The 'internet of things' (IoT) and 'big data' are two of the most-talked-about technology topics in recent years, which is why they occupy places at or near the peak of analyst firm Gartner's most recent Hype Cycle for Emerging Technologies
Gartner's 2014 Hype Cycle for Emerging Technologies
If you have somehow missed the hype, the IoT is a fast-growing constellation of internet-connected sensors attached to a wide variety of 'things'. Sensors can take a multitude of possible measurements, internet connections can be wired or wireless, while 'things' can literally be any object (living or inanimate) to which you can attach or embed a sensor. If you carry a smartphone, for example, you become a multi-sensor IoT 'thing', and many of your day-to-day activities can be tracked, analysed and acted upon.
Big data, meanwhile, is characterised by 'four Vs
': volume, variety, velocity and veracity. That is, big data comes in large amounts (volume), is a mixture of structured and unstructured information (variety), arrives at (often real-time) speed (velocity) and can be of uncertain provenance (veracity). Such information is unsuitable for processing using traditional SQL-queried relational database management systems (RDBMSs), which is why a constellation of alternative tools -- notably Apache's open-source Hadoop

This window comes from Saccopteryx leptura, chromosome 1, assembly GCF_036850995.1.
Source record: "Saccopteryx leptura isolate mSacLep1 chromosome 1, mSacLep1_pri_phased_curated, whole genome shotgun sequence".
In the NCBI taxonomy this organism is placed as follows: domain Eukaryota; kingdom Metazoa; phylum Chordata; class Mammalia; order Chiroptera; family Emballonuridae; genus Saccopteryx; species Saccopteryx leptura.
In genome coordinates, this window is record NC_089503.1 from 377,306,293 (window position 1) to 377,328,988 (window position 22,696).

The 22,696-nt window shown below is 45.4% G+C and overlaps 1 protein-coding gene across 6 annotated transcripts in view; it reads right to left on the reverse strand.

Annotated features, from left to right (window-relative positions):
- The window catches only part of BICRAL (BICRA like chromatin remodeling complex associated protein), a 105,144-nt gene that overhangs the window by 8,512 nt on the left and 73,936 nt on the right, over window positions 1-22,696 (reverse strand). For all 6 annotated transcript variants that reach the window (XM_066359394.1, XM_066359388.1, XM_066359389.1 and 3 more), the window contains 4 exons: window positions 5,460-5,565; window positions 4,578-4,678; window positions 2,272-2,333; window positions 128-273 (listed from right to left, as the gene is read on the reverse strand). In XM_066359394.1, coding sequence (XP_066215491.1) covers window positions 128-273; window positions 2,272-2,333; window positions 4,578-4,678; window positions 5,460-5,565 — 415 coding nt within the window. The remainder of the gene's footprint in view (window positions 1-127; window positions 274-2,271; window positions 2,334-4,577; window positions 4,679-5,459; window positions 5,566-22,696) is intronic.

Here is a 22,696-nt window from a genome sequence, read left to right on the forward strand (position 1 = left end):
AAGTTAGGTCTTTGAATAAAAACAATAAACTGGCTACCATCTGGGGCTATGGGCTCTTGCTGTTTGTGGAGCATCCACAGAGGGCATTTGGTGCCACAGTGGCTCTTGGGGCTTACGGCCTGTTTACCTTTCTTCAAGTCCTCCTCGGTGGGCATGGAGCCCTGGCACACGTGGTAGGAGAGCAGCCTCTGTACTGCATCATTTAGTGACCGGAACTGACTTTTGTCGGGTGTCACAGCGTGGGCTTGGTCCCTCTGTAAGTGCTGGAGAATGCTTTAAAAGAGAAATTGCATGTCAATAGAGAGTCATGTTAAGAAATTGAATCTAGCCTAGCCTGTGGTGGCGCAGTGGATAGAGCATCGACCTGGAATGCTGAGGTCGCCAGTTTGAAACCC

distributed data processing system, plus various NoSQL
databases and a range of business intelligence
platforms -- has evolved to service this market.
The IoT and big data are clearly intimately connected: billions of internet-connected 'things' will, by definition, generate massive amounts of data. However, that in itself won't usher in another industrial revolution, transform day-to-day digital living, or deliver a planet-saving early warning system. As EMC and IDC point out in their latest Digital Universe
report, organisations need to hone in on high-value, 'target-rich' data that is (1) easy to access; (2) available in real time; (3) has a large footprint (affecting major parts of the organisation or its customer base); and/or (4) can effect meaningful change, given the appropriate analysis and follow-up action.
As we shall see, there's a great deal less of this actionable data than you might think if you simply looked at the size of the 'digital universe' and the number of internet-connected 'things'.